Since 2015, Kylotonn has been trying to get the World Rally Championship games on track again after Milestone sent the series out on a forest trip. The two previous years they have not been close to success, and it does not seem as they have learned noteworthy towards this year’s version.
Both me and others who have a passion for rally games have been extremely spoiled in recent years after there was a quiet period on this front. With the Sebastien Loeb Rally Evo, WRC games and not least Dirt Rally and Dirt 4 in the last couple of years, there has been no shortage of entertainment for us who like to drive on narrow roads in a hurry. The quality of the various games, on the other hand, has varied greatly, with Kylotonn’s projects at the bottom of the ladder.
After seeing a small improvement from WRC 5 to WRC 6, expectations were increasing to WRC 7 this year. In addition to learning from their own mistakes, I could only assume that they had looked at the competition and what they have done in recent years. So wrong can you take.
At the start of the game, I am asked if this is the first time I play a rally game or if I am a dreaded forest farmer. As I have played my rally games over the years, I therefore choose to go for the latter option at first try. I will be sent on a stage in Hayden Paddons Hyundai, and left largely to myself. This is, of course, okay, because I said I was experienced and should be able to control the basic controls like gas and brake before. What nevertheless surprised me was that what obviously was the only difference between the two choices was that I did not have to hold the handbreak at start if I’m a beginner. Driving experience and settings apparently do not change beyond that.
Of course, this made me wonder why I got this choice initially, and then try a little further to see if I find any other changes. Usually, I use to go straight to career mode, but here I have to try several things so I’m going to the quick stage to try it out. It does not take long before I find out that there are no big changes that have been made with the car. It slows a bit better than it did on the sample I had earlier, but that’s all. After having a time penalty on time penalty to cut turns with minimal margin (sometimes I could cut several meters without penalty), and hit two invisible walls during the stage, I therefore go out of the menu to see what’s up been made by changes. It turns out here that the only help you can get is startup help (so I do not have to break the handbrake) and ABS brakes.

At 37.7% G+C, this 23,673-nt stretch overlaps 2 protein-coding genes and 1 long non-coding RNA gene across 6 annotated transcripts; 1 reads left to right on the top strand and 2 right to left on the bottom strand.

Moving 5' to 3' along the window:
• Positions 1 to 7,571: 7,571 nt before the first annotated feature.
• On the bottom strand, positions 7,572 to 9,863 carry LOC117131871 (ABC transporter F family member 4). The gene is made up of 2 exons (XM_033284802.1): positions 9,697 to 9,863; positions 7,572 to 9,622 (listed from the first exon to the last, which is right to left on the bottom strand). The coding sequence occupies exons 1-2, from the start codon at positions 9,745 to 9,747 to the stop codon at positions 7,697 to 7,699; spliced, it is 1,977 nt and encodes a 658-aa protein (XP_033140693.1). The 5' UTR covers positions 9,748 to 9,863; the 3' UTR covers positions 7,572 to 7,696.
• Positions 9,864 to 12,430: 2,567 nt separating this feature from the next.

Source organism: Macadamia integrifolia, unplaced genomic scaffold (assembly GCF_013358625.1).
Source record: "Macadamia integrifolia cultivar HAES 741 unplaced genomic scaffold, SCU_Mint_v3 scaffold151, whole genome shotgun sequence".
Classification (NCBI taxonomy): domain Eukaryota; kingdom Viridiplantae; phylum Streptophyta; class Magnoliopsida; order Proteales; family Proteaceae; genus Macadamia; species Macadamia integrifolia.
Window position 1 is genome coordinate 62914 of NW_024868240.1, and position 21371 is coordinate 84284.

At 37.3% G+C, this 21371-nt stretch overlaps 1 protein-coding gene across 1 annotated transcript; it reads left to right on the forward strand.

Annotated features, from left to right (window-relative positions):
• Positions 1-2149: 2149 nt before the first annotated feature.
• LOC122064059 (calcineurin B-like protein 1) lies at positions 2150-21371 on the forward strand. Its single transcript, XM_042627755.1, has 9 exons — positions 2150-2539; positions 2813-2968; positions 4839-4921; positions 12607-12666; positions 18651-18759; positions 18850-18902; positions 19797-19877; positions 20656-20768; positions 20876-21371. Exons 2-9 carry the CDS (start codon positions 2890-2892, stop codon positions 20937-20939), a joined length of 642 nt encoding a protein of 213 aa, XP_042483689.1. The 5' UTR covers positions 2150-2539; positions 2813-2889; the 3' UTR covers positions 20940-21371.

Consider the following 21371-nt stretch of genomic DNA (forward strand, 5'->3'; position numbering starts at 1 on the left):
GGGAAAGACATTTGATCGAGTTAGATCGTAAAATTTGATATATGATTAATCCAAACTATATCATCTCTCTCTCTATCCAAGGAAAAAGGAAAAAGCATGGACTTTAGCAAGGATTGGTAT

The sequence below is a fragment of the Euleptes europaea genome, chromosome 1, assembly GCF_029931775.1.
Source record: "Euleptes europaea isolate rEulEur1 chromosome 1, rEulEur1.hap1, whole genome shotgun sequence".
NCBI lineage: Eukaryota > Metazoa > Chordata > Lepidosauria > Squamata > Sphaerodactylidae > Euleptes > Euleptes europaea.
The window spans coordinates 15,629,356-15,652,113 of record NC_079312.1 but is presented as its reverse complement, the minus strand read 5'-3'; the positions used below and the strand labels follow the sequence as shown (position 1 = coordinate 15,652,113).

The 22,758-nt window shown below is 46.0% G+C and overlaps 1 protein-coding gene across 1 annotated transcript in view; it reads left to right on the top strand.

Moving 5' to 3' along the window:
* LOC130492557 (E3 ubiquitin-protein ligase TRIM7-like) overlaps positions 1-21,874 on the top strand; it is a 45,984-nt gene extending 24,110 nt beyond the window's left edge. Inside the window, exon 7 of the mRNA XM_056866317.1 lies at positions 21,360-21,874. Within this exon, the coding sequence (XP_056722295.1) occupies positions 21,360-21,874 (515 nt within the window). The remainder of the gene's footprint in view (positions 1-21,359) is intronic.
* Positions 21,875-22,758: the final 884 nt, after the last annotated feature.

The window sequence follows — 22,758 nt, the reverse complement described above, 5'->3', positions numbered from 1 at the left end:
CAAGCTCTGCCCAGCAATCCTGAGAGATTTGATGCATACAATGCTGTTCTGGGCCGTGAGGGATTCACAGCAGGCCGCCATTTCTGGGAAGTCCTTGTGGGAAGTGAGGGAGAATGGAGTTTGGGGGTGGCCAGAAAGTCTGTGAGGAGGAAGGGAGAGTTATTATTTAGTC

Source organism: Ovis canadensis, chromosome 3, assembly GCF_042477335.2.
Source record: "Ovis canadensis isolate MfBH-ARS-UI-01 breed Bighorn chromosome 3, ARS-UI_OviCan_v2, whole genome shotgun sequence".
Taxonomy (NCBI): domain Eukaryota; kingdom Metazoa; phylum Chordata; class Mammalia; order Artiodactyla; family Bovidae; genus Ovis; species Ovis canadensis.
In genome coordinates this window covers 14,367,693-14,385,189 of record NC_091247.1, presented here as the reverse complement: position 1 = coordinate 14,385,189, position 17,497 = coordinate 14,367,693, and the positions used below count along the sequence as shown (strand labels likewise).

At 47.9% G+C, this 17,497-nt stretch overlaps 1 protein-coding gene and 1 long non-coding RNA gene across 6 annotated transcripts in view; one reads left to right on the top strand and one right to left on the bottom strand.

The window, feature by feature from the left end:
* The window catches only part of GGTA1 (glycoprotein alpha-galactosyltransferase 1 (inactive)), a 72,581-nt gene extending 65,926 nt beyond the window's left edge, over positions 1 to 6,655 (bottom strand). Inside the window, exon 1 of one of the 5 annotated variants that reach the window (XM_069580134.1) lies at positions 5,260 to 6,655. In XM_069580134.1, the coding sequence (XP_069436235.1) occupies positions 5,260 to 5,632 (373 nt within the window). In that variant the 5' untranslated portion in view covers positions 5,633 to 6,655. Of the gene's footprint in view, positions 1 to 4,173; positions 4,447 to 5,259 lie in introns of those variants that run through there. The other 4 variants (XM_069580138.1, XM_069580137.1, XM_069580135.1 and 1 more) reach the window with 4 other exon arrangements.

At this time, I wanted to get rid of the whole game and just find back to Dirt 4 to get back to the belief in rally play. But for you to read this, get the best picture of how this game is, I have to bite it in me and try on. After a little more knots around the menus to see if I find any other settings, which I do not do then, the trip goes on to career mode.
Like most other games, I start in the worst class when I enter career mode. A somewhat dull R2 car in the Junior-WRC class is my work tool in the future, and I know I’m excited about how this should feel versus the car I was driving on the test. Since I’ve played some rally games earlier, I know that the R2 cars are front-wheel drive and will behave differently than one of the more powerful four-wheel drive cars. However, I do not get this information before I’m thrown to the wolves and will run a stage in career mode. To make sure I can advance as quickly as possible from the somewhat boring junior class I choose medium difficulty on my opponents. I would like to spend a lot of time in the “lower divisions” and want to get up to the WRC class first and foremost. After the card reader performs sending me the wrong way in two ways during the first three stages, I am very pleased with that choice. I was so stunned by this that I had to go back to the reprisal to see if I was wrong or if it was actually the cardholder who said wrong. It turned out quite right that it was the mapper who simply said the wrong direction. Beyond this, the career share is exactly the same as we saw in WRC 6, so I will not waste more of the time for you who read this with it.